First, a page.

One of the best feelings as a school counselor is to have a student, with whom I have worked with for a long time, recognize that he or she needs help! When a student finally gets that revelation, I hear angels sing, dark clouds open, and I feel like “super counselor.” That was the feeling I got the other day talking to a student who recognized that he/she needed to be in counseling for persistent sadness, lack of motivation in school, and issues at home. The student asked great questions about the nature of the counseling relationship and seemed very positive that this could help him/her make progress. So, this is me, super counselor, making great strides with a student! I am in the groove!! To get the ball rolling on a referral, I have the student take home some paperwork and make additional arrangements to see the student. I am so confident that this student will bring back the paperwork that I didn’t think about it again until a few days later. Suddenly, I realize that no paperwork has been returned; therefore, set two was sent home. However while I am waiting for the paperwork, the student has a meltdown and threatens to harm him/herself. Immediately the parent is called in, the student is sent for a mental health evaluation, and a follow up letter is sent with the parent to report the results of the assessment. Since the incident occurred the week before spring break, we allowed the parent some additional time to get back with us about the counselor visit. Tick, tick, tick…no word from the parent. Another week goes by and we leave copious phone calls and emails for the parent. Still, no word. Again, the student comes in asking about counseling services and how it could not only could benefit the student, but the family as well. Another round of messages are left for the parent with no reply. Finally, the parent answers the phone and agrees to come back for a meeting!! YAY!! Oh, don’t get too excited because she misses the meeting and we call her again to reschedule. The next day the parent pops in unannounced to talk to us, but guess what, we are out of the building. So, a fourth round of calls are made and a meeting is set…SUCCESS!!
|Hmmmm, a parent in denial.|
When the parent finally makes it to the meeting, we begin to talk about the concerns of her child. Throughout the meeting, the parent sat stone faced and replied, “I don’t believe my child is suicidal.” This is the point that I pull out all stops explaining mental illness onset, suicidal ideation, and chemical changes in the brain from depression (surely she will see the urgency). Again, the parent stared blankly at me and said, “We all have stress and do you people think there has to be an illness for everything?” I explained that there is stress and then there is STRESS that may impact a student’s quality of life. The parent stopped me and curtly pointed out that she had to go. Next she said, “If I can make it through life so will my child…he/she will just have to tough it out!” Arrrghhh, this super counselor now faces her kryptonite, a parent in denial.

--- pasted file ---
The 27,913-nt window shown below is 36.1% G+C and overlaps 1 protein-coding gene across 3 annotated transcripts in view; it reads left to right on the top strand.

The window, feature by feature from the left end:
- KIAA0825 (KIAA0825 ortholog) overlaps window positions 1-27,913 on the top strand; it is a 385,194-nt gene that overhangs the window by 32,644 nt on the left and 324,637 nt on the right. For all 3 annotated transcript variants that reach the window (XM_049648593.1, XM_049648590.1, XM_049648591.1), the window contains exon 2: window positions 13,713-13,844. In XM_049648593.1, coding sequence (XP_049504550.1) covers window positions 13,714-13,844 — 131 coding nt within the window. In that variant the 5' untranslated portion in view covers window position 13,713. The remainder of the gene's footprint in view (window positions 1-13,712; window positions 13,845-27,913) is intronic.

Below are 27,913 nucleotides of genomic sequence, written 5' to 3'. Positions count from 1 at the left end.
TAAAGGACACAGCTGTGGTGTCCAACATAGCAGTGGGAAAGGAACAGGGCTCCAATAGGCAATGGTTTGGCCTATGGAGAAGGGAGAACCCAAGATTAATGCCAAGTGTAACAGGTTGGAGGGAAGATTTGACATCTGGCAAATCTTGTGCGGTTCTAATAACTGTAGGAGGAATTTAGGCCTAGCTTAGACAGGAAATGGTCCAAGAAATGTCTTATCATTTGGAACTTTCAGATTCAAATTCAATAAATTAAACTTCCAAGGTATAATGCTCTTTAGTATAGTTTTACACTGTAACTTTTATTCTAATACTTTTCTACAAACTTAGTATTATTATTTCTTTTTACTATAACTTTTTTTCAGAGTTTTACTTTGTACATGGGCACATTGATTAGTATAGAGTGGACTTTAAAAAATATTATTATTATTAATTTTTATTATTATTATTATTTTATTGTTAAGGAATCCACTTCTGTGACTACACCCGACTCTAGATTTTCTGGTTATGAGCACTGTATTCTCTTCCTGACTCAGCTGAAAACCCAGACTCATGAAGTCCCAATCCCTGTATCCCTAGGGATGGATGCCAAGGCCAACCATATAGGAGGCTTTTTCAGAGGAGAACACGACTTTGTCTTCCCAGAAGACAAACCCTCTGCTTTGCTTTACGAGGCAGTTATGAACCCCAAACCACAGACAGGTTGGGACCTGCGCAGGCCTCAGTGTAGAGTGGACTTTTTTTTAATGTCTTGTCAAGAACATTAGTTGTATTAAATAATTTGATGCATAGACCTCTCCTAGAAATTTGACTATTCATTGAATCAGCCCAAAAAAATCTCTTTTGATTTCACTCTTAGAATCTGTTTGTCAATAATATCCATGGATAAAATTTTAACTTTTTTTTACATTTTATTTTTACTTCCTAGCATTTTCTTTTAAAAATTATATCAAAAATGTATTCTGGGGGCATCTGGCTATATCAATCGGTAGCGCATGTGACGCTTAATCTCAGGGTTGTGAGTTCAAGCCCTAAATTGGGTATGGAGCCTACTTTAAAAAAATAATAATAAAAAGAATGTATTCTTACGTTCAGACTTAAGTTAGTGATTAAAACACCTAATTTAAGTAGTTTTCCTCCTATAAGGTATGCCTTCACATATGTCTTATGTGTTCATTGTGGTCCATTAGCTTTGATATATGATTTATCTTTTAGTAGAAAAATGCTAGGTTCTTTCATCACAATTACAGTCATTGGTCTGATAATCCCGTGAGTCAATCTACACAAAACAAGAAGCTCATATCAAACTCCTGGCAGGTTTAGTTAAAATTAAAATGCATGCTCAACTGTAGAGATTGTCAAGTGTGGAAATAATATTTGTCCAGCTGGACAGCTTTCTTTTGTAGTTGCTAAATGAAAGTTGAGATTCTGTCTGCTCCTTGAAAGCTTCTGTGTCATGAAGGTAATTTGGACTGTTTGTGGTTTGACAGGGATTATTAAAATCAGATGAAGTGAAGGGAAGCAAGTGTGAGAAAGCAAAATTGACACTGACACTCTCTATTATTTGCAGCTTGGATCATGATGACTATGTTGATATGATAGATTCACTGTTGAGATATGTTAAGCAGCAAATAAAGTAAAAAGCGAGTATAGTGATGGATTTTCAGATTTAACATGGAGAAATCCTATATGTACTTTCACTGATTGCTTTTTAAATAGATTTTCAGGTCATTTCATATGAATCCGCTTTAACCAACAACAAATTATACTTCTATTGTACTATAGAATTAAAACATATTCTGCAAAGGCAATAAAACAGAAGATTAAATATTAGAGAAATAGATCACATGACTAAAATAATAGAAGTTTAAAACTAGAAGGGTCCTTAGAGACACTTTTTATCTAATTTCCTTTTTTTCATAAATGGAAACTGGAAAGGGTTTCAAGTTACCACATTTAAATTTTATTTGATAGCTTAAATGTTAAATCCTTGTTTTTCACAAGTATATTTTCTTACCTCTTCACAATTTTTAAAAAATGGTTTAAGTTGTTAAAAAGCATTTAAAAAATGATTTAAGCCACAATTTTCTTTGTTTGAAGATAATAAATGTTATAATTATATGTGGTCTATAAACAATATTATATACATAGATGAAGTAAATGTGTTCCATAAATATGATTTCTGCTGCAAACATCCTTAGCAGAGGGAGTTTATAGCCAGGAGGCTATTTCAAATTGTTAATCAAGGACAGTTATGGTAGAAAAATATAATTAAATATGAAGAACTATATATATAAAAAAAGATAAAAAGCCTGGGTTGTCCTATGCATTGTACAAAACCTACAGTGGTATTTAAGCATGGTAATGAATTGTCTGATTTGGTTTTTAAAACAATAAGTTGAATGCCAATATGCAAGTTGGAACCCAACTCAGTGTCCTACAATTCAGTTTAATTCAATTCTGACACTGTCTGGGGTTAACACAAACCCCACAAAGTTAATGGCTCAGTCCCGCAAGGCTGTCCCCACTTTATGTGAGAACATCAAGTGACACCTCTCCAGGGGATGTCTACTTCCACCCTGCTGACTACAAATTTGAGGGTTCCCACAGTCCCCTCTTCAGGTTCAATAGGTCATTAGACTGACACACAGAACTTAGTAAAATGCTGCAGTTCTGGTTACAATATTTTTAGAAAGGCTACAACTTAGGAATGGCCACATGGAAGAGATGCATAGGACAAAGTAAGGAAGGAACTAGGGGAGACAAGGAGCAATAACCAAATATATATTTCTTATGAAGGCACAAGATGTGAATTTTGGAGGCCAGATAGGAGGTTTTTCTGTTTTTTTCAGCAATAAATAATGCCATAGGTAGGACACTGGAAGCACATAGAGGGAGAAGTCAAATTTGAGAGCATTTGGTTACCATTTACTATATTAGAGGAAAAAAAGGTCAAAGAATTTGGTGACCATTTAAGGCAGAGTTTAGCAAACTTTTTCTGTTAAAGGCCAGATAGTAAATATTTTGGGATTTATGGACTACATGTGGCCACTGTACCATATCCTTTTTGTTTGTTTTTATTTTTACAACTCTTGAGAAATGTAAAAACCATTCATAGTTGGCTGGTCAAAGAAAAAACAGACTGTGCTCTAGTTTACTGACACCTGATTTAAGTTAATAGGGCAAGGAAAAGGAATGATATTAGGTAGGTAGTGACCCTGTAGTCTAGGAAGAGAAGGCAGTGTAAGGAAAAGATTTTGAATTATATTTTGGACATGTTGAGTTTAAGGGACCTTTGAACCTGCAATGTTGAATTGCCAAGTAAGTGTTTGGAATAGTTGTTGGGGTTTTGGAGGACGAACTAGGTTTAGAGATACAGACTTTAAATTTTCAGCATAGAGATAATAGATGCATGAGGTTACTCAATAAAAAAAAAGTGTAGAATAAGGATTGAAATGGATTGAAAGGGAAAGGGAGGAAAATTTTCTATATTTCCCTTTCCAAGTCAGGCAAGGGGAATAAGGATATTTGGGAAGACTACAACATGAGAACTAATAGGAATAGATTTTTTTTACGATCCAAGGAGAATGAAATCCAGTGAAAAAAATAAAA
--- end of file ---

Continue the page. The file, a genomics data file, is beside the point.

The Problem With Parental Denial
|Parent in denial|
There are many types of coping skills that we learn growing up; some good and some negative. Further, coping skills can be categorized as active or avoidant One of the most pronounced coping skills, among parents, is the avoidant coping skill of denial. Denial is the ability to believe that a problem doesn’t exist or the ability to participate in behaviors that take one’s mind off the issue like overworking, substance abuse, or constant distractions. Psychology Today found that denial is a “self security system” protecting parents from the impact of all the information going on around them. It is a way to put uncomfortable or harmful information out of sight and out of mind. This denial by the parents can have a harmful impact on the their teen with mental illness. The Mayo Clinic found that people in denial typically refuse to acknowledge the issue; avoid facing facts; and minimize the consequences of a situation. In essence, a parent is unable to cope with the situation so they deny that it is occurring to them or their child. Could admitting a child has a mental health issue mean that the parents feel they will be exposed for doing something wrong?
During adolescence mental health issues like depression, schizophrenia, bipolar disorder, social anxiety disorder, eating disorders, obsessive compulsive disorder, and addiction can emerge. When teens suffer from mental illness, they may act unusual which makes others (students and adults) feel uncomfortable. Unfortunately, it is easy to treat teens different who seem to act strange which promotes stigma. Clinicians have found that parents are often worried that if their student receives help for a mental disorder that they may be labeled as poor parents. In essence, the parent is contributing to the rule of the dysfunctional family known as “don’t share family secrets”. Also, parents may be fearful that if their child is diagnosed with a mental illness they will be negatively labeled and shunned by others. Since there is so much stigma associated with mental illness, the National Institute of Mental Health found that people wait ten years or more to get treatment after symptoms appear.